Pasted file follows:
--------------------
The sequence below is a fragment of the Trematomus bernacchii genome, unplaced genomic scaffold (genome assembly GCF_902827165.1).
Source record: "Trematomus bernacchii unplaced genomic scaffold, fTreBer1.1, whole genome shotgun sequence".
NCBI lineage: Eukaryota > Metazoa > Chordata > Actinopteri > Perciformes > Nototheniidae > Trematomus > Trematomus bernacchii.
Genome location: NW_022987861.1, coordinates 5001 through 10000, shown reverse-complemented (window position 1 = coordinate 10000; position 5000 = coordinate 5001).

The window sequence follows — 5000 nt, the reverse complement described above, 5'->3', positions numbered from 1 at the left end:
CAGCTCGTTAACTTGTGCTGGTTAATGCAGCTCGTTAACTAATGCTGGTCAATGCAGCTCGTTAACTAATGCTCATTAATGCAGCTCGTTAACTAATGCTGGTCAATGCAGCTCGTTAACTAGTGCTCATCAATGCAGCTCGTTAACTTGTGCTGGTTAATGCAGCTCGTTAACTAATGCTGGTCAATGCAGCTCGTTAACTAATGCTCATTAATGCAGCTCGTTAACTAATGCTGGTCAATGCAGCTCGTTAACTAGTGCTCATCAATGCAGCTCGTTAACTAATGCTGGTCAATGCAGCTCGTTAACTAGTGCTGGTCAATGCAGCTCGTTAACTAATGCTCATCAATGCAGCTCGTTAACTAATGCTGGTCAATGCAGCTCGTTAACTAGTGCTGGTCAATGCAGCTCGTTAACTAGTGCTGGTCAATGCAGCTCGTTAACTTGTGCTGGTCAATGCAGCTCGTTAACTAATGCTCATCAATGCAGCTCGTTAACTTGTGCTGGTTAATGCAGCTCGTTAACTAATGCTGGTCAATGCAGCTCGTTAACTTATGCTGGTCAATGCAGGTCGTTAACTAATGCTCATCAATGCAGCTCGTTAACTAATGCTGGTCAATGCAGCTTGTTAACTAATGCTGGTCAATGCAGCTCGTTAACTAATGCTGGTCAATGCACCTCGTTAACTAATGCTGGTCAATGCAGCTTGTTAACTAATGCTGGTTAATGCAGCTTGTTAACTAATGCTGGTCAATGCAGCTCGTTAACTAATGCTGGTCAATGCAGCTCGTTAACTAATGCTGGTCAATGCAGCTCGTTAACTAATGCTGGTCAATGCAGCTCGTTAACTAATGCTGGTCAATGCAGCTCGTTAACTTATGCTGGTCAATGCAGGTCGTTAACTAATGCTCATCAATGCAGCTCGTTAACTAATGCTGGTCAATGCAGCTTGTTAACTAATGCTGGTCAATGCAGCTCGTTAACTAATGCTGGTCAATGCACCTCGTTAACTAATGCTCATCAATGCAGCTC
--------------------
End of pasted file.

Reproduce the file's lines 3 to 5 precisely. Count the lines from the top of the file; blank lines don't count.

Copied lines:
NCBI lineage: Eukaryota > Metazoa > Chordata > Actinopteri > Perciformes > Nototheniidae > Trematomus > Trematomus bernacchii.
Genome location: NW_022987861.1, coordinates 5001 through 10000, shown reverse-complemented (window position 1 = coordinate 10000; position 5000 = coordinate 5001).

The window sequence follows — 5000 nt, the reverse complement described above, 5'->3', positions numbered from 1 at the left end: